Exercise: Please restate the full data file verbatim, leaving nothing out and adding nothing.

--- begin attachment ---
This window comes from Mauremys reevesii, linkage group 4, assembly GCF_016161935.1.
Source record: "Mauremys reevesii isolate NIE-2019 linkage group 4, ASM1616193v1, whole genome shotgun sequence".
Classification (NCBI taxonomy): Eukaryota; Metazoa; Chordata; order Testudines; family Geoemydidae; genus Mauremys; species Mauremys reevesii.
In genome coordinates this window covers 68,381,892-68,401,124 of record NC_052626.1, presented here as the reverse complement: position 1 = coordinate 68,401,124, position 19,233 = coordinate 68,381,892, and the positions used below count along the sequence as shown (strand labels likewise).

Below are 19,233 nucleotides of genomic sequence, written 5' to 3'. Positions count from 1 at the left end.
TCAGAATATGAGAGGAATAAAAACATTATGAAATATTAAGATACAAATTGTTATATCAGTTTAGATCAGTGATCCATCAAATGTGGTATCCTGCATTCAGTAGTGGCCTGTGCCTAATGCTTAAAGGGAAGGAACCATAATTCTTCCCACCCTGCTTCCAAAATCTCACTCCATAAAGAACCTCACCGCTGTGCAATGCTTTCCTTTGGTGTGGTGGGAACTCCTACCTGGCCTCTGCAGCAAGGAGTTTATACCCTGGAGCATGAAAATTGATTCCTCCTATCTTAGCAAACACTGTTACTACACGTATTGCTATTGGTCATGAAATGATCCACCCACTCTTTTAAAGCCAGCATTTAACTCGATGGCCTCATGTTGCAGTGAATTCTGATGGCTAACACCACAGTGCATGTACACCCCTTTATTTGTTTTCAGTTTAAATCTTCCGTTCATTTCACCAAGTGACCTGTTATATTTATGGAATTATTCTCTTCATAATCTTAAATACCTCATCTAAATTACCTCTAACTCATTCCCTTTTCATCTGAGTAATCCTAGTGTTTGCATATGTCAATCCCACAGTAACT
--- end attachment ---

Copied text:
This window comes from Mauremys reevesii, linkage group 4, assembly GCF_016161935.1.
Source record: "Mauremys reevesii isolate NIE-2019 linkage group 4, ASM1616193v1, whole genome shotgun sequence".
Classification (NCBI taxonomy): Eukaryota; Metazoa; Chordata; order Testudines; family Geoemydidae; genus Mauremys; species Mauremys reevesii.
In genome coordinates this window covers 68,381,892-68,401,124 of record NC_052626.1, presented here as the reverse complement: position 1 = coordinate 68,401,124, position 19,233 = coordinate 68,381,892, and the positions used below count along the sequence as shown (strand labels likewise).

Below are 19,233 nucleotides of genomic sequence, written 5' to 3'. Positions count from 1 at the left end.
TCAGAATATGAGAGGAATAAAAACATTATGAAATATTAAGATACAAATTGTTATATCAGTTTAGATCAGTGATCCATCAAATGTGGTATCCTGCATTCAGTAGTGGCCTGTGCCTAATGCTTAAAGGGAAGGAACCATAATTCTTCCCACCCTGCTTCCAAAATCTCACTCCATAAAGAACCTCACCGCTGTGCAATGCTTTCCTTTGGTGTGGTGGGAACTCCTACCTGGCCTCTGCAGCAAGGAGTTTATACCCTGGAGCATGAAAATTGATTCCTCCTATCTTAGCAAACACTGTTACTACACGTATTGCTATTGGTCATGAAATGATCCACCCACTCTTTTAAAGCCAGCATTTAACTCGATGGCCTCATGTTGCAGTGAATTCTGATGGCTAACACCACAGTGCATGTACACCCCTTTATTTGTTTTCAGTTTAAATCTTCCGTTCATTTCACCAAGTGACCTGTTATATTTATGGAATTATTCTCTTCATAATCTTAAATACCTCATCTAAATTACCTCTAACTCATTCCCTTTTCATCTGAGTAATCCTAGTGTTTGCATATGTCAATCCCACAGTAACT